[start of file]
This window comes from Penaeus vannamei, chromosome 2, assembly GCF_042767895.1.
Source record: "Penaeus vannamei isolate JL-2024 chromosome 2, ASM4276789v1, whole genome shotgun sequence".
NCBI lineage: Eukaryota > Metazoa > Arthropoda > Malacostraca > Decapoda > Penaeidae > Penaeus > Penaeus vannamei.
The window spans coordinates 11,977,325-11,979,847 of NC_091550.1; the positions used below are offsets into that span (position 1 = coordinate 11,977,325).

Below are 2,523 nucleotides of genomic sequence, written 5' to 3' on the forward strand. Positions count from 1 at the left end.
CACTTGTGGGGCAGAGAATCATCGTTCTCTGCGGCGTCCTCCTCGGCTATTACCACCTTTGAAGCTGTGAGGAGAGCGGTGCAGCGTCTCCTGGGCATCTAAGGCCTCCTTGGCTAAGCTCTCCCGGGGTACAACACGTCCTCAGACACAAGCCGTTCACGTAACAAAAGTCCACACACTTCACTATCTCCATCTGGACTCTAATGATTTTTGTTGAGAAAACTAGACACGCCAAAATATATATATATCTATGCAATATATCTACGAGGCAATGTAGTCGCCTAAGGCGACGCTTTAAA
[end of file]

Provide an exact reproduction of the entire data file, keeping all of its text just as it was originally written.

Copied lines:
This window comes from Penaeus vannamei, chromosome 2, assembly GCF_042767895.1.
Source record: "Penaeus vannamei isolate JL-2024 chromosome 2, ASM4276789v1, whole genome shotgun sequence".
NCBI lineage: Eukaryota > Metazoa > Arthropoda > Malacostraca > Decapoda > Penaeidae > Penaeus > Penaeus vannamei.
The window spans coordinates 11,977,325-11,979,847 of NC_091550.1; the positions used below are offsets into that span (position 1 = coordinate 11,977,325).

Below are 2,523 nucleotides of genomic sequence, written 5' to 3' on the forward strand. Positions count from 1 at the left end.
CACTTGTGGGGCAGAGAATCATCGTTCTCTGCGGCGTCCTCCTCGGCTATTACCACCTTTGAAGCTGTGAGGAGAGCGGTGCAGCGTCTCCTGGGCATCTAAGGCCTCCTTGGCTAAGCTCTCCCGGGGTACAACACGTCCTCAGACACAAGCCGTTCACGTAACAAAAGTCCACACACTTCACTATCTCCATCTGGACTCTAATGATTTTTGTTGAGAAAACTAGACACGCCAAAATATATATATATCTATGCAATATATCTACGAGGCAATGTAGTCGCCTAAGGCGACGCTTTAAA